Cboe Brings US Market Structure To European Derivatives

Cboe is bringing US-style market structure for equity futures and options to Europe by launching an exchange with a central order book to provide on-screen liquidity and a single point of access for trading and clearing across the region.

Last week Cboe Global Markets completed its acquisition of EuroCCP, the pan-European equities clearing house. This paves the way for the US group to launch Cboe Europe Derivatives, an Amsterdam-based futures and options market, in the first half of next year subject to regulatory approvals.

David Howson, president of Cboe Europe told Markets Media: “We are discussing competitive pricing and liquidity incentives in the working groups we are running for the derivatives initiative. The sweet spot for the platform is not just about being cost-efficient but offering a single point of access to products, the market model and contract design.”

Howson said: “There is a significant difference in size between the US and European equity derivatives markets and significant growth is possible in Europe as there is latent demand from systematic and index funds.”

He said in an investor presentation last week that Cboe Europe is creating a single market for equity futures and options in the region with a market structure that simplifies cross-border trading.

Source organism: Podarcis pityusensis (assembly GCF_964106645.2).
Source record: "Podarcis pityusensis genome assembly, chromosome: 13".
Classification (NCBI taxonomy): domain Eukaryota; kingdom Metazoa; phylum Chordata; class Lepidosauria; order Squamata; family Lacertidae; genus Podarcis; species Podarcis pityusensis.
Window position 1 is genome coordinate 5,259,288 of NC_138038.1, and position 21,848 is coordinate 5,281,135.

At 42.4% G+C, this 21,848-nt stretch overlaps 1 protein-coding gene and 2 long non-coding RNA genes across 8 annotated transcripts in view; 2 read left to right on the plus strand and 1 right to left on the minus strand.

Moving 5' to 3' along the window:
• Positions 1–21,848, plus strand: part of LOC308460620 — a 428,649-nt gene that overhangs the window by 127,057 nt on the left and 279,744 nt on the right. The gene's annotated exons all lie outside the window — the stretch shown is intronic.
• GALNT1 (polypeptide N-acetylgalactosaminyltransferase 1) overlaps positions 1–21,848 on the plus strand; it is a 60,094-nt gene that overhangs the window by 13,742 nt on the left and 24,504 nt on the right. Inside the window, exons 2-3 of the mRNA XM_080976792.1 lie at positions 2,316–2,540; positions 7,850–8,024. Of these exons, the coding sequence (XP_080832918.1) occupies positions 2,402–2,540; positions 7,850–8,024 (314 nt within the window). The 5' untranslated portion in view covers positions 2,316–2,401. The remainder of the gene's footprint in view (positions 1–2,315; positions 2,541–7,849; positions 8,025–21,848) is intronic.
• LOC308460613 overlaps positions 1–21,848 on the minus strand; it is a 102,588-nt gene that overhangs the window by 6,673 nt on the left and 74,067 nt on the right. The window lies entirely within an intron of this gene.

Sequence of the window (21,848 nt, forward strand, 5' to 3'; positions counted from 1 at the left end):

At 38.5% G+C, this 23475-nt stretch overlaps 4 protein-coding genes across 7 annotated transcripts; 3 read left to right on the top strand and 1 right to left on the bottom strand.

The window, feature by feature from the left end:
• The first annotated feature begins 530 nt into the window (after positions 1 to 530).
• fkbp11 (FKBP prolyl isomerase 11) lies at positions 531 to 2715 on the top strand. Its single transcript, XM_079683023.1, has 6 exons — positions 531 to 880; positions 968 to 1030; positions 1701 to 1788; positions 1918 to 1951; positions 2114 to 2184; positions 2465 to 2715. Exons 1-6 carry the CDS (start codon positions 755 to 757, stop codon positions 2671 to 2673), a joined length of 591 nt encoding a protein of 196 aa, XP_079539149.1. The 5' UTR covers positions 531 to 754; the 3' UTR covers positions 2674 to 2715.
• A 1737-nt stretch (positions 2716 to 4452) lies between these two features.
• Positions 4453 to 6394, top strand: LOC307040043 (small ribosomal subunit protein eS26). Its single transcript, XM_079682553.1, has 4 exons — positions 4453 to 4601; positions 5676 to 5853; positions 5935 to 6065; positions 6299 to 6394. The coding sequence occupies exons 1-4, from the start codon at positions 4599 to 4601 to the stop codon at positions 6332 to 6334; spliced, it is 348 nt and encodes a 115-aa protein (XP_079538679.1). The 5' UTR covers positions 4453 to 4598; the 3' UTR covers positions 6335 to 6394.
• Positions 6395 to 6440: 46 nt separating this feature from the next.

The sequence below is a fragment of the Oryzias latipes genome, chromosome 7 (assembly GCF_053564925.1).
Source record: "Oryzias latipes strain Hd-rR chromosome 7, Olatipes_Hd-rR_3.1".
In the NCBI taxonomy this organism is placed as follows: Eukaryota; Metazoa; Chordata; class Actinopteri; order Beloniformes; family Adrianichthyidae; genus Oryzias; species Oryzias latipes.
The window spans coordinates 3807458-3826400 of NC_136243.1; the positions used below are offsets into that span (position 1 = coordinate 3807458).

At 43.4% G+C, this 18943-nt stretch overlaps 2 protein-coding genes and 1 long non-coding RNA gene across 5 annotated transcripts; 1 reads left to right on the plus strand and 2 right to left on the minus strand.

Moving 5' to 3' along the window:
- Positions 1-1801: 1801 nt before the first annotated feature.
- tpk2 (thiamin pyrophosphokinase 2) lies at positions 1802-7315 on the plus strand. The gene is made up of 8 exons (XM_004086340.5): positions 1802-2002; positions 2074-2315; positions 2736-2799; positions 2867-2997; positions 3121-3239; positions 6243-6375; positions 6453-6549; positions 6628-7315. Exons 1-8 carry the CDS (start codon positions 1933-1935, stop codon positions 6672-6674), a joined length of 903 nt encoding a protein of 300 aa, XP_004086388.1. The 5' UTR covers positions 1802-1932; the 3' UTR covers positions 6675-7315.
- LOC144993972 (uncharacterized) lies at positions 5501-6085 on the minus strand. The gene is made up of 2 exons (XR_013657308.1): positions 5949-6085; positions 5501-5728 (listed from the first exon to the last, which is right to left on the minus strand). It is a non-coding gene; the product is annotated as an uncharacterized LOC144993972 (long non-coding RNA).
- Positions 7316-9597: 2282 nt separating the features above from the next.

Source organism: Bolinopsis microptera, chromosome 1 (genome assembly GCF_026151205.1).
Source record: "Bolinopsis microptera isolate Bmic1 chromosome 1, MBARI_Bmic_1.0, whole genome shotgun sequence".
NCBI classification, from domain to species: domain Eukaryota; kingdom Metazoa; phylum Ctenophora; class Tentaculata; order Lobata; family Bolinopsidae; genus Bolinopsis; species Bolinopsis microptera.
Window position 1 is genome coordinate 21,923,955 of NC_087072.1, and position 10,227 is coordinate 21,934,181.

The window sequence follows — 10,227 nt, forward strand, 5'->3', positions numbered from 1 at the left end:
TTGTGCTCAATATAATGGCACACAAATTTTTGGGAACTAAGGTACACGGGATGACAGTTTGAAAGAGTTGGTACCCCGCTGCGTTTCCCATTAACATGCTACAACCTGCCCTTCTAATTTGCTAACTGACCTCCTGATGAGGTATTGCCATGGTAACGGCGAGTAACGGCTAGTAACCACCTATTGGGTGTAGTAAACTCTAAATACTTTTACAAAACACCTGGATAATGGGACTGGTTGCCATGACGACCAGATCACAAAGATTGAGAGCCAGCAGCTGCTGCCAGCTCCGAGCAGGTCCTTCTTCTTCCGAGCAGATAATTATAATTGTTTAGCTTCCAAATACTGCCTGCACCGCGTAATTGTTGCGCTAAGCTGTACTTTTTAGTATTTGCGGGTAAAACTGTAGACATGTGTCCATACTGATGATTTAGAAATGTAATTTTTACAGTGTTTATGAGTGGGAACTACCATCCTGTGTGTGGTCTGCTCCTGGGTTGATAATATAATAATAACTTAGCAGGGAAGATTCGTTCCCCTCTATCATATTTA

Howson continued that the US and Europe had similar-sized equity futures and options markets in 2009. However since then the US market has grown, while Europe has stagnated due to a lack of competition, transparency and an opaque market structure the favours fragmented over-the-counter trading.

Source: Cboe.

Howson said in the presentation: “There is demand for on-exchange trading such as in the US, which is transparent and quote-driven.”

Kyle Voigt, analyst at financial services broker Keefe, Bruyette & Woods, said in a report that KBW does not believe that Cboe is simply trying to take market share from incumbents.

“Management shared that it had been approached by its customers, including customers in the US, that are looking for more efficient ways to gain country-specific exposure,” Voigt wrote. “So, revenue that Cboe generates from this initiative could possibly be somewhat additive to the overall derivatives pool in Europe, instead of taking market share away from the incumbents.”